The agency simultaneously released guidelines for how lenders could participate in the program, dubbed eClosings, saying it could help consumers who have complained closing documents are too complex and they don’t have enough time to review them.
“These new homeowners leave the closing table with a whole new level of anxiety, as they find themselves wondering what was buried in the stack of paper that may create some nasty surprises in the years ahead,” said CFPB Director Richard Cordray during a field hearing in Washington.
“We are unveiling new research on the challenges that consumers face in the closing process and identifying potential solutions. One of these potential solutions may be found in the eClosing pilot project that we are announcing today.”
Some lenders already offer an electronic closing option but the CFPB said “adoption is low” and there is a lot of misinformation in the marketplace about it.
Cordray said the goal of the pilot program is to see whether the eClosing process would reduce costs and errors, increase consumer understanding of documents and give them more time to review documents to ultimately reduce surprises at the closing table.
However, he also acknowledged there may be issues with eClosings, such as data security risks in using electronic signatures or consumers feeling prompted to just click through documents without reading them.
“So we do not want innovation to come at the expense of consumers. Any electronic closing process that diminishes their ability to act in their own self-interest will raise serious concerns for us,” Cordray said.
“But we aim to incentivize eClosing processes that will give consumers the opportunity to review documents in their home in advance, along with educational materials to promote greater understanding, while still retaining the option of reading them at the closing ceremony, where the final and most crucial decisions are ultimately made.”
Representatives of the government-sponsored enterprises and trade groups selected to speak at the field hearing largely praised the CFPB’s initiative to help encourage eClosings on a much broader scale. Many of them have already looked at or started offering an eClosing option, such as accepting electronic signatures.
“We really applaud the CFPB’s efforts in this space,” said Meg Burns, the senior associate director of the Office of Housing and Regulatory Policy at the Federal Housing Finance Agency. “We think that these efforts are actually quite critical to market recovery, to advancing housing finance reform, whether or not there’s ever legislation.”
Still, some groups offered a word of caution to the CFPB, including a consumer advocate on the panel who said there are still segments of homebuyers who either do not have a computer or hardly use the Internet and tend to be more susceptible to online fraud.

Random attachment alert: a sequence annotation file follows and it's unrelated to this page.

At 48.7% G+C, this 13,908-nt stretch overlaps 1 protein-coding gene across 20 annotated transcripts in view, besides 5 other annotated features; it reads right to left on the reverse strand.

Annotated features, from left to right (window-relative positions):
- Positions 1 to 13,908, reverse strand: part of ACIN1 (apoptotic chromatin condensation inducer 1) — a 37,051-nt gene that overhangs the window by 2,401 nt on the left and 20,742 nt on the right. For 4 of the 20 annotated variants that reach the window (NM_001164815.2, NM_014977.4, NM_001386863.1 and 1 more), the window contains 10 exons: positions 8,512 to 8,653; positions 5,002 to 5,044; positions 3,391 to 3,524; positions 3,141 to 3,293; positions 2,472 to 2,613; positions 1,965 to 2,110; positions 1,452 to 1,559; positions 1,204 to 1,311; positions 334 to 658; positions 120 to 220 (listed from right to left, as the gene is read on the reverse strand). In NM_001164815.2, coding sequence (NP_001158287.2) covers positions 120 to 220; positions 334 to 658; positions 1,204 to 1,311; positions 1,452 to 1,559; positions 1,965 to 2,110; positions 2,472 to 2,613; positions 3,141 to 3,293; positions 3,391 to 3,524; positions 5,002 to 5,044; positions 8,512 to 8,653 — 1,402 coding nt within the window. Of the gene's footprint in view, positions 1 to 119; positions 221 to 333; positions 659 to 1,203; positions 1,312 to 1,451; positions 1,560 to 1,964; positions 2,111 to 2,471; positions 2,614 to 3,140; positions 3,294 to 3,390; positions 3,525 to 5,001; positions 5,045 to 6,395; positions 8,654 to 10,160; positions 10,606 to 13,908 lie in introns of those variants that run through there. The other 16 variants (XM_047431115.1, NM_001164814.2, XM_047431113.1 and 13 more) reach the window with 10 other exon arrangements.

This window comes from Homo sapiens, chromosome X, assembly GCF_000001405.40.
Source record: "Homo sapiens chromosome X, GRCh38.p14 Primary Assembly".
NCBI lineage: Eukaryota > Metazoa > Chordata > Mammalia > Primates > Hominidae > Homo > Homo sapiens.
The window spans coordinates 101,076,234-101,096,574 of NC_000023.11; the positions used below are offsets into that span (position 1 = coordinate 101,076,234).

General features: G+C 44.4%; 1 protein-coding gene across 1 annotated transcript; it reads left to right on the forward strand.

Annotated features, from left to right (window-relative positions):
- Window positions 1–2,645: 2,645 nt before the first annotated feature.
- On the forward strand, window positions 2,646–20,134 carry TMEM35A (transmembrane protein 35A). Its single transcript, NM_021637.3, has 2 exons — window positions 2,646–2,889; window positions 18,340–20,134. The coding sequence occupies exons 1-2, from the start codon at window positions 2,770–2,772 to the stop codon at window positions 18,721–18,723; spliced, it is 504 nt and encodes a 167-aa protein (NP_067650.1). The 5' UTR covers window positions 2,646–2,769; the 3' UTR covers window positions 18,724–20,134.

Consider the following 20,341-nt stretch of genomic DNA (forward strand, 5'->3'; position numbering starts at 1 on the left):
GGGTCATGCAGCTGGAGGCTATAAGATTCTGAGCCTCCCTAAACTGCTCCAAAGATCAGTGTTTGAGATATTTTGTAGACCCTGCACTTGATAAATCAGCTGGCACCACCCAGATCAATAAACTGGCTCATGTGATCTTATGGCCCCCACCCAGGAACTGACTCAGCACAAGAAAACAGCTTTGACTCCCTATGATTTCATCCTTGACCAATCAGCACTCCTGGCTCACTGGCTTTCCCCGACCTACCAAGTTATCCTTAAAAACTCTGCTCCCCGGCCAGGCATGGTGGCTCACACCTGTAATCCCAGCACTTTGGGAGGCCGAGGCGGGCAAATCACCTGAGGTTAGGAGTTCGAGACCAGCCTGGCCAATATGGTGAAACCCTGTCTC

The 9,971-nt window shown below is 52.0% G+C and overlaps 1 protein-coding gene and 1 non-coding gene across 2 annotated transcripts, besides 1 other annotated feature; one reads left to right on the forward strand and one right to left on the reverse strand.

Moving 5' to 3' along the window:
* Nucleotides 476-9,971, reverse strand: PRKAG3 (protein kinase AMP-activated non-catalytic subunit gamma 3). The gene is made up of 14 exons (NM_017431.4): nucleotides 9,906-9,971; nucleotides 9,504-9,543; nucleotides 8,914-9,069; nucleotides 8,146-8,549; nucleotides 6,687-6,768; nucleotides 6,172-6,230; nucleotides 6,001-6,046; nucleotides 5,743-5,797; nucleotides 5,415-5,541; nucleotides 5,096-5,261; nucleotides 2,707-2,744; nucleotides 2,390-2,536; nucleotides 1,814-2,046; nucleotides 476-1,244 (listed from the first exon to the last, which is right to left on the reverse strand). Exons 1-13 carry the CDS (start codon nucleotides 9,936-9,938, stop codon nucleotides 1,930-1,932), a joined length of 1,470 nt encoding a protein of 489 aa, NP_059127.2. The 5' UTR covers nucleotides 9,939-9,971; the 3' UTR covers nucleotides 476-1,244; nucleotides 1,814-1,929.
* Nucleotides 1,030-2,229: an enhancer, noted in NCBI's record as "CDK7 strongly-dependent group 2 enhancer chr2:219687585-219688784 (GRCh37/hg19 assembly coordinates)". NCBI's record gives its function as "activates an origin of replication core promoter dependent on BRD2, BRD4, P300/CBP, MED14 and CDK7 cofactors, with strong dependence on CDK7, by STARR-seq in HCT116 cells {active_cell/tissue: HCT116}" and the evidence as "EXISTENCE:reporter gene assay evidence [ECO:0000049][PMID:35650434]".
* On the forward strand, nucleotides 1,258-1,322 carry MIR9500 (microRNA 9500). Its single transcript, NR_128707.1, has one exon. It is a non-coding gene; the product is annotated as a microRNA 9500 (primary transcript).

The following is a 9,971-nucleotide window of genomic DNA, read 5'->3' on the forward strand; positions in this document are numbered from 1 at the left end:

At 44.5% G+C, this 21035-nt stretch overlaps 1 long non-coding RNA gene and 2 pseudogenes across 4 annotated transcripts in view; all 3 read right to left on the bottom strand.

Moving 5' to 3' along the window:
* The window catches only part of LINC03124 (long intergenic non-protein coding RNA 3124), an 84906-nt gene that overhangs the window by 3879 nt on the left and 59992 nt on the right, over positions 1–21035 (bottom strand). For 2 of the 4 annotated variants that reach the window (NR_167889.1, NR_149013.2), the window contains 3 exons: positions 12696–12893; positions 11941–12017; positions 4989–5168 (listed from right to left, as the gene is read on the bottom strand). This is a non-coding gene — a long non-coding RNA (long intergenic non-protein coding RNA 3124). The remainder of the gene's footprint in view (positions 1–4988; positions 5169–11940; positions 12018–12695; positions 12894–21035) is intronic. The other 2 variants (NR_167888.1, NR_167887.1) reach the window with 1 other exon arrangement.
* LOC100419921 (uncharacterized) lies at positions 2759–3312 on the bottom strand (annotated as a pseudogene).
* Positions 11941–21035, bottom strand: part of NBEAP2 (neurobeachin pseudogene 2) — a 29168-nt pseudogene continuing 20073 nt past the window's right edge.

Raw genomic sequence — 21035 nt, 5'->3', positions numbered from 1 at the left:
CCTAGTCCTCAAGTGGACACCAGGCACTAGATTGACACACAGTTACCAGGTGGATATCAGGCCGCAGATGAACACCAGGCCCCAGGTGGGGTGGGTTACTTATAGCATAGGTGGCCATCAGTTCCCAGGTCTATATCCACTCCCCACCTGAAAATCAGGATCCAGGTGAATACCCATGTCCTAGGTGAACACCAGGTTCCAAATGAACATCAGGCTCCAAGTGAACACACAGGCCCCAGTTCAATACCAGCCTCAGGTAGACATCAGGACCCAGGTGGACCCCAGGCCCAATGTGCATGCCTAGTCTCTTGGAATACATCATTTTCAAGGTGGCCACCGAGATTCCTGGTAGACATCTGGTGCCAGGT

“I hope that you recognize that this might, unless carefully tailored, could be a pickle for fraud against those consumers who are not sophisticated,” said Margot Saunders, of counsel at the National Consumer Law Center. “The whole world has not yet looked into the web…please don’t create system that will be so much less expensive that the people on other side of the regional divide will be disadvantaged.”
Cordray said the agency plans to launch the pilot project in the coming months and the first phase will include participants who are already offering an eClosing option to consumers.
The study and eClosing guidelines are part of the CFPB’s “Know Before You Owe” mortgage initiative, which has previously included a rule requiring new, simpler disclosures for mortgage estimates and closings. The rule also requires that consumers receive the relevant disclosure documents at least three business days prior to closing. That rule goes into effect August 2015.
“Our new closing disclosure form helps address some of these issues because it is shorter and consumers have told us that it is much easier to use and to understand,” Cordray said. “We believe the eClosing process may allow this form to stand out even more for consumers than if it is buried somewhere in a mound of paperwork.”
Still, the agency said it needs to do more to address the cumbersome process for closing a mortgage since the incoming rule does not apply to other paperwork that consumers receive.
“The consumer bureau itself has authority only over a few of the items in the closing stack. The rest will require other stakeholders to make a commitment to help effectuate change,” Cordray said. “And everyone involved needs to embrace the central idea that consumers should feel empowered and not undermined by the closing process.”